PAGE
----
A star-studded cast led by Becky Ann Baker (HBO’s “Girls.”), 5-Time Tony nominee Dana Ivy (off-Broadway’s original “Driving Miss Daisy”), 4-Time Oscar nominee Marsha Mason (“The Goodbye Girl”) and Tony winner John Rubinstein (“Children of a Lesser God”) will star in a benefit reading of “The Torch-Bearers” for Bucks County Playhouse. Performances will be held in New York at the Westside Theatre on Monday, March 11 at 7:00 p.m. and then two days later at Bucks County Playhouse in New Hope on Wednesday, March 13 at 7:00 pm. The reading is the first of three benefit readings that will mark the Bucks County Playhouse 80th anniversary.
The “Noises Off” of its day, “The Torch-Bearers” was first presented at Bucks County Playhouse in 1949 in a production that featured the playwright’s niece, Grace Kelly. At the time, Kelly was making her professional acting debut at the age of 19. For the March readings, Ginna Le Vine will follow in her great aunt’s footsteps and play the same role Grace played in the 1949 Playhouse production.
Tony and Emmy nominated stage and screen actor, Dylan Baker, will direct the star-studded readings of George Kelly’s 1922 farce both New York City and Bucks County. Paul Mullins will co-direct. “The Torch-Bearers” continues Bucks County Playhouse’s Play Discovery Reading Series, which launched late last year. The series is curated by Mason and is designed to expose audiences to lesser-known classic plays, as well as new works. For the 80th Anniversary Season of Bucks County Playhouse, Mason has chosen to take a look at the Playhouse’s storied history — and will feature plays that have significant meaning to the Playhouse. Additional titles will be announced shortly.
“Audiences embraced our first reading last November, so we went right to work on our 2019 series,” says Mason. “Bucks County Playhouse has a long tradition of producing interesting plays featuring some of America’s leading stage and screen artists. This series allows us to build on that tradition. I look forward to working with Dylan and Paul, and this extraordinary cast, as well as sharing this season of benefit readings with Playhouse audiences.”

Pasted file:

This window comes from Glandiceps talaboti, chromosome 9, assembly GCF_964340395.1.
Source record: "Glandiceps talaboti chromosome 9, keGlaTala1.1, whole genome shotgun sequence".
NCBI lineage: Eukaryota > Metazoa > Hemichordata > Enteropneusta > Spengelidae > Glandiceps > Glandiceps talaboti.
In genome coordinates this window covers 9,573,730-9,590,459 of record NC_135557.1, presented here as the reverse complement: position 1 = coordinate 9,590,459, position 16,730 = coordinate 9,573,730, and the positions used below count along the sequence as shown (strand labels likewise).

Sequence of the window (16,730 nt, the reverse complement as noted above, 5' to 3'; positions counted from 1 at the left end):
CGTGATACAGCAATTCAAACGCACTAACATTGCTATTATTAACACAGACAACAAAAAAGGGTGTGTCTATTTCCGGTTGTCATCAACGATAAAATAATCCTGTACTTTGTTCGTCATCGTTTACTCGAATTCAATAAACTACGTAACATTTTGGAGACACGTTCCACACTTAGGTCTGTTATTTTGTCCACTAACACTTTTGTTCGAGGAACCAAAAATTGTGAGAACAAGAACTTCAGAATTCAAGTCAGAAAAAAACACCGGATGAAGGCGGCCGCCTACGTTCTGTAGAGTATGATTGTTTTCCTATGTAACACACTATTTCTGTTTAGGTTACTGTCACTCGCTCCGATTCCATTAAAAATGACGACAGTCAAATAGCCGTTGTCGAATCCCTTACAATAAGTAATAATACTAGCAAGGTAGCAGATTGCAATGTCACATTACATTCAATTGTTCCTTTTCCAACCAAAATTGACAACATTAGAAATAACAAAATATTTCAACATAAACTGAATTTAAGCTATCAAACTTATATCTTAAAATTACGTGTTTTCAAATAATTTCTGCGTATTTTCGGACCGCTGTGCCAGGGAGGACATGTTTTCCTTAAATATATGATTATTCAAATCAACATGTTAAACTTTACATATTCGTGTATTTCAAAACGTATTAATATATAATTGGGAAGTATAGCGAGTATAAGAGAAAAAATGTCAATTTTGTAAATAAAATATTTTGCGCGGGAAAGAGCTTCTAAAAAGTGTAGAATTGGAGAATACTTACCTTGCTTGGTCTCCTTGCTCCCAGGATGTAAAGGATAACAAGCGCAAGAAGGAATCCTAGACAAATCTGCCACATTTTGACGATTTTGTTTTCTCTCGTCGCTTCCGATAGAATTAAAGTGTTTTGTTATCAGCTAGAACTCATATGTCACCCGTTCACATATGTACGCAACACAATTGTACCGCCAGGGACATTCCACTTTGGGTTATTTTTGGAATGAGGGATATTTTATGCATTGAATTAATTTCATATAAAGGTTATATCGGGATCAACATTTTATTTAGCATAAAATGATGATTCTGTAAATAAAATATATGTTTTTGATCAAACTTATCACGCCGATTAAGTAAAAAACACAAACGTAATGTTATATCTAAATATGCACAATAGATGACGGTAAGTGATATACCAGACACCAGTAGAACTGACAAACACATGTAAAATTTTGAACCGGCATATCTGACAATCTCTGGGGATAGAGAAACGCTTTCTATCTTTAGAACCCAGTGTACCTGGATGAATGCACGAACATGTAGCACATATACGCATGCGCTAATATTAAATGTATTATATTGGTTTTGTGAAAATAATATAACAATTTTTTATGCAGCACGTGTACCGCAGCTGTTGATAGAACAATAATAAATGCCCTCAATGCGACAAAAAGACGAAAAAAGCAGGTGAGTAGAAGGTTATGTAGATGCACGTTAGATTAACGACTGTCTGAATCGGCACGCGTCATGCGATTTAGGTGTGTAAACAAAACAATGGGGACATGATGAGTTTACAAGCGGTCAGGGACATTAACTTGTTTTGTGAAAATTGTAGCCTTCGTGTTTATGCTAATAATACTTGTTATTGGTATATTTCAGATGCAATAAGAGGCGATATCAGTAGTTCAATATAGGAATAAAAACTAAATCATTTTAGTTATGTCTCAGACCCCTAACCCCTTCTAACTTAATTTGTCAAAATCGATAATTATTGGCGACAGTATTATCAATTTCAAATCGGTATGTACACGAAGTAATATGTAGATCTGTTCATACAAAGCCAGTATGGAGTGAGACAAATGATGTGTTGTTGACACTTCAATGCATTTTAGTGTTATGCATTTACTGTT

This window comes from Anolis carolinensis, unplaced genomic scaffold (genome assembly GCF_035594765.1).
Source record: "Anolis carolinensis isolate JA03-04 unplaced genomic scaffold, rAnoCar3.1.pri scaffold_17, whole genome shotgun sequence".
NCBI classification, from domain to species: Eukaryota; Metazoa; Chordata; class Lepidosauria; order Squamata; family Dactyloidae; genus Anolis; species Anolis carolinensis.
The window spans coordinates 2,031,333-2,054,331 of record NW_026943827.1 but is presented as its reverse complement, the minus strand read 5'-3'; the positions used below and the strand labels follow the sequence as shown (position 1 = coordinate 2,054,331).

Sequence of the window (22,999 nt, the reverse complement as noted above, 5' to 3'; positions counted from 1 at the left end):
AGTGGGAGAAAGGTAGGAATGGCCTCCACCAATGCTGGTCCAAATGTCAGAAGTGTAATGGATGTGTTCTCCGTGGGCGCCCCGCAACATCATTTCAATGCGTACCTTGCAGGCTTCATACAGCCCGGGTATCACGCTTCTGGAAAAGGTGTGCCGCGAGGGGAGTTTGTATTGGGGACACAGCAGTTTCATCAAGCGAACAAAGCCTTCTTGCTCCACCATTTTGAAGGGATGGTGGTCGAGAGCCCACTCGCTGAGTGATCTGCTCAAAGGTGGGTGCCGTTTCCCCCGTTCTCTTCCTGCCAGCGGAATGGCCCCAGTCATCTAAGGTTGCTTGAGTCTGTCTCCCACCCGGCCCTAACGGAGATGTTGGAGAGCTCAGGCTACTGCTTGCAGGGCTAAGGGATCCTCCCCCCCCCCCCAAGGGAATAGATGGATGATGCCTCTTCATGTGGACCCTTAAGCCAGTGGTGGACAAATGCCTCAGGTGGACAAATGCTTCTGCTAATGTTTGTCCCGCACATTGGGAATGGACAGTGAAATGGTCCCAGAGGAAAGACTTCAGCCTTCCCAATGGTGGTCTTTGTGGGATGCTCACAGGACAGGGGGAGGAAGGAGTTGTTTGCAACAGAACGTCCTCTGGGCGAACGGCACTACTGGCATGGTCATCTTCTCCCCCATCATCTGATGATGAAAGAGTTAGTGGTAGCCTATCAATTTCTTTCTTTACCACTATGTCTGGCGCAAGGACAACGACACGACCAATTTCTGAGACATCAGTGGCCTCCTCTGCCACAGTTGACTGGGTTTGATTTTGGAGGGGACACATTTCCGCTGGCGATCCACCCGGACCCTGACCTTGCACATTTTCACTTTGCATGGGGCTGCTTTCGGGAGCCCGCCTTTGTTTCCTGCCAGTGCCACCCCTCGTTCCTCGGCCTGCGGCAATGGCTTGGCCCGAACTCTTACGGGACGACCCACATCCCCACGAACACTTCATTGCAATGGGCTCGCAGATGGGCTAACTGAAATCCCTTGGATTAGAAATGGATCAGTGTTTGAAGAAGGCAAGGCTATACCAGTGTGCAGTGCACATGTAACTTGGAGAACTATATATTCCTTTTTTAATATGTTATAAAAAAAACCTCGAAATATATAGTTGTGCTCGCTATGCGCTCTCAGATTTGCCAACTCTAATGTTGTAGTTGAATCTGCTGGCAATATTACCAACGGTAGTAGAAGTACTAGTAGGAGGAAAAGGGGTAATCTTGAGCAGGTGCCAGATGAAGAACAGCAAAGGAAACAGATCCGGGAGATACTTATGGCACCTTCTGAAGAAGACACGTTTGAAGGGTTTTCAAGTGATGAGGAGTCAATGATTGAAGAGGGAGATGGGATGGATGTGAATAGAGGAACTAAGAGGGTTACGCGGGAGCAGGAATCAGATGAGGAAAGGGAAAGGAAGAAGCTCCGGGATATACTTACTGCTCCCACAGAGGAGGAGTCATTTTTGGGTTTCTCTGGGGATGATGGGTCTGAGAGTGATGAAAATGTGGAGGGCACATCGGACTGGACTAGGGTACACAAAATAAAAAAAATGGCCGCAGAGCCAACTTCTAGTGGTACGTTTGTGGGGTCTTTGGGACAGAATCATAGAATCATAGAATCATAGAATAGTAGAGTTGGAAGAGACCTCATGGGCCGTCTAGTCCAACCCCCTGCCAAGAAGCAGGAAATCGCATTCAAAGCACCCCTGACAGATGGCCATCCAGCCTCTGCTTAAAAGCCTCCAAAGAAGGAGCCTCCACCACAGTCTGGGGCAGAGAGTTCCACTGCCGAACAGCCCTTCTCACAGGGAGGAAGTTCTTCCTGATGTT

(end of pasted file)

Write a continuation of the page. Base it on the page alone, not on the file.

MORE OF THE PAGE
“The Torch-Bearers is a Comedy of Manners”
George Kelly’s 1922 comedy “The Torch-Bearers” is a comedy of manners that focuses on a hapless group of amateur theatricals as they rehearse, and ultimately perform, a show-stopping new play.
“When I first directed ‘The Torch-Bearers’ in 2000 off-Broadway, it was a joyous experience that was not only embraced by audiences but also by critics. We had so much fun that I couldn’t wait to do it again — so we did — at Williamstown Theater Festival in 2009,” says Baker. “A decade later, I’m equally thrilled that Marsha has invited us to revisit this comedic gem and I can’t wait to share it with Playhouse audiences in New Hope.”
“The Torch-Bearers“ has a special place in Playhouse history as it was the professional debut of a young Grace Kelly, who was an acting apprentice at the Playhouse for the 1949 summer season.
“The Playhouse launched the careers of an extraordinary group of actors — none more iconic than Grace Kelly,” says Alexander Fraser, Producing Director. “We’re thrilled to bring George Kelly’s hilarious take on amateur theatricals back to the Playhouse, and continue our tradition of having a Kelly onstage in a Kelly play.”
While Baker and Rubinstein will be playing Mr. and Mrs. Ritter, and Mason and Ivey the ladies in charge, Mrs. J. Duro Pampinelli and Mrs. Nelly Fell, they will be joined by John E. Brady (“Newsies”) as Teddy, Sue Brady (“All In The Timing”) as Jenny/Clara Sheppard, Philip Goodwin (“The Pink Panther 1 & 2”) as Mr. Twiller, Ginna Le Vine as Florence McCrickett, Michael Rogers (“The Mosquito Coast”) as Mr. Spindler, and Zachary Wyatt (“Red”) as Mr. Hossefrosse. Justin Phillips plays the stage manager and handles stage directions.
The March 13 reading of “The Torch-Bearers” will take place on the stage of Bucks County Playhouse and will be followed by a post-show discussion with the cast. Tickets for the New Hope reading are $20. The March 11th reading in New York City will be held at the Westside Theatre. Tickets are $20 general admission. A limited number of VIP tickets are also available for the New York reading only for $75. VIP admission includes a post-reading reception with the cast. Tickets for the New York event must be purchased in advance. Tickets are not available for purchase at the Westside Theatre Box Office or at the venue the night of the show. Tickets for both evenings may be purchased at BucksCountyPlayhouse.org or by calling the Playhouse’s Box Office at 267-740-2090.